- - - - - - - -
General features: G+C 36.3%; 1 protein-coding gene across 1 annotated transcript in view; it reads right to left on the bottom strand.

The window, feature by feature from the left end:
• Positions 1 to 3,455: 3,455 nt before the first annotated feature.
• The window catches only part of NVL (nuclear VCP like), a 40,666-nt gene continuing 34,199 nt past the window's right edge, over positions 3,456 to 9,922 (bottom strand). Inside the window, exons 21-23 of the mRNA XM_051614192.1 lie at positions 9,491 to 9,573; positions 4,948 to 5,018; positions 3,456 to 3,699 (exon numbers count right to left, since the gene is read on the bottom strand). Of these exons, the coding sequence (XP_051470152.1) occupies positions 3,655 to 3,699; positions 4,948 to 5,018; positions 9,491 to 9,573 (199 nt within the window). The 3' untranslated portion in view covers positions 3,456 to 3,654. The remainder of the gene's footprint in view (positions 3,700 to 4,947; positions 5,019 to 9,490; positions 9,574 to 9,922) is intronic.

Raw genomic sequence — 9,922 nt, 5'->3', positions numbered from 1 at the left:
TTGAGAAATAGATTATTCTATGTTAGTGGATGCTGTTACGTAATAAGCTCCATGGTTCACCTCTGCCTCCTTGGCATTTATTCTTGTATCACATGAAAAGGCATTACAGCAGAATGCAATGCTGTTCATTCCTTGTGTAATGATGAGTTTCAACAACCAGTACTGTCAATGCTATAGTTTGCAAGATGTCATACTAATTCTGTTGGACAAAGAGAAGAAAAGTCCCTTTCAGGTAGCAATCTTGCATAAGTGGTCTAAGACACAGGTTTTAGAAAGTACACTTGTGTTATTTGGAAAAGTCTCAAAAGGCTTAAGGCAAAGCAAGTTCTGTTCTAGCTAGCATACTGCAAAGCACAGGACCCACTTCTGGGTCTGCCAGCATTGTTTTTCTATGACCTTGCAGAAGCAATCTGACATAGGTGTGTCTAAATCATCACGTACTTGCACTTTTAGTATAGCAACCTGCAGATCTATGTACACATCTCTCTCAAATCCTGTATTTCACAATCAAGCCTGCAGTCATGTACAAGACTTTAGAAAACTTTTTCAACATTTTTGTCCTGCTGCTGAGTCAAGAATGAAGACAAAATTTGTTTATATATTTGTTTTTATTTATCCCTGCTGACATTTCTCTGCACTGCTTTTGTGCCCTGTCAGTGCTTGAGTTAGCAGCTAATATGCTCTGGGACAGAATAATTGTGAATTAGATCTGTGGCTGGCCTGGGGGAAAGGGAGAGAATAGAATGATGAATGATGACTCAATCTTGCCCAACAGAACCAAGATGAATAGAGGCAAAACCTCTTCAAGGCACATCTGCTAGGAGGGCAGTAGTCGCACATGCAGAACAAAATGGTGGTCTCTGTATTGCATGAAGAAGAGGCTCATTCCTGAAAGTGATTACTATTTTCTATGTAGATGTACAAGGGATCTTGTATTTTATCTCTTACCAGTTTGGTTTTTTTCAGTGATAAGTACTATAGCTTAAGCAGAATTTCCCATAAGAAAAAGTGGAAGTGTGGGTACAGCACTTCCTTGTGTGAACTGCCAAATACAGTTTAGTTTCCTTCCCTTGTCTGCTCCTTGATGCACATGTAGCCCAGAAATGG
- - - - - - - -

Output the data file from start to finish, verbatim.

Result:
General features: G+C 36.3%; 1 protein-coding gene across 1 annotated transcript in view; it reads right to left on the bottom strand.

The window, feature by feature from the left end:
• Positions 1 to 3,455: 3,455 nt before the first annotated feature.
• The window catches only part of NVL (nuclear VCP like), a 40,666-nt gene continuing 34,199 nt past the window's right edge, over positions 3,456 to 9,922 (bottom strand). Inside the window, exons 21-23 of the mRNA XM_051614192.1 lie at positions 9,491 to 9,573; positions 4,948 to 5,018; positions 3,456 to 3,699 (exon numbers count right to left, since the gene is read on the bottom strand). Of these exons, the coding sequence (XP_051470152.1) occupies positions 3,655 to 3,699; positions 4,948 to 5,018; positions 9,491 to 9,573 (199 nt within the window). The 3' untranslated portion in view covers positions 3,456 to 3,654. The remainder of the gene's footprint in view (positions 3,700 to 4,947; positions 5,019 to 9,490; positions 9,574 to 9,922) is intronic.

Raw genomic sequence — 9,922 nt, 5'->3', positions numbered from 1 at the left:
TTGAGAAATAGATTATTCTATGTTAGTGGATGCTGTTACGTAATAAGCTCCATGGTTCACCTCTGCCTCCTTGGCATTTATTCTTGTATCACATGAAAAGGCATTACAGCAGAATGCAATGCTGTTCATTCCTTGTGTAATGATGAGTTTCAACAACCAGTACTGTCAATGCTATAGTTTGCAAGATGTCATACTAATTCTGTTGGACAAAGAGAAGAAAAGTCCCTTTCAGGTAGCAATCTTGCATAAGTGGTCTAAGACACAGGTTTTAGAAAGTACACTTGTGTTATTTGGAAAAGTCTCAAAAGGCTTAAGGCAAAGCAAGTTCTGTTCTAGCTAGCATACTGCAAAGCACAGGACCCACTTCTGGGTCTGCCAGCATTGTTTTTCTATGACCTTGCAGAAGCAATCTGACATAGGTGTGTCTAAATCATCACGTACTTGCACTTTTAGTATAGCAACCTGCAGATCTATGTACACATCTCTCTCAAATCCTGTATTTCACAATCAAGCCTGCAGTCATGTACAAGACTTTAGAAAACTTTTTCAACATTTTTGTCCTGCTGCTGAGTCAAGAATGAAGACAAAATTTGTTTATATATTTGTTTTTATTTATCCCTGCTGACATTTCTCTGCACTGCTTTTGTGCCCTGTCAGTGCTTGAGTTAGCAGCTAATATGCTCTGGGACAGAATAATTGTGAATTAGATCTGTGGCTGGCCTGGGGGAAAGGGAGAGAATAGAATGATGAATGATGACTCAATCTTGCCCAACAGAACCAAGATGAATAGAGGCAAAACCTCTTCAAGGCACATCTGCTAGGAGGGCAGTAGTCGCACATGCAGAACAAAATGGTGGTCTCTGTATTGCATGAAGAAGAGGCTCATTCCTGAAAGTGATTACTATTTTCTATGTAGATGTACAAGGGATCTTGTATTTTATCTCTTACCAGTTTGGTTTTTTTCAGTGATAAGTACTATAGCTTAAGCAGAATTTCCCATAAGAAAAAGTGGAAGTGTGGGTACAGCACTTCCTTGTGTGAACTGCCAAATACAGTTTAGTTTCCTTCCCTTGTCTGCTCCTTGATGCACATGTAGCCCAGAAATGG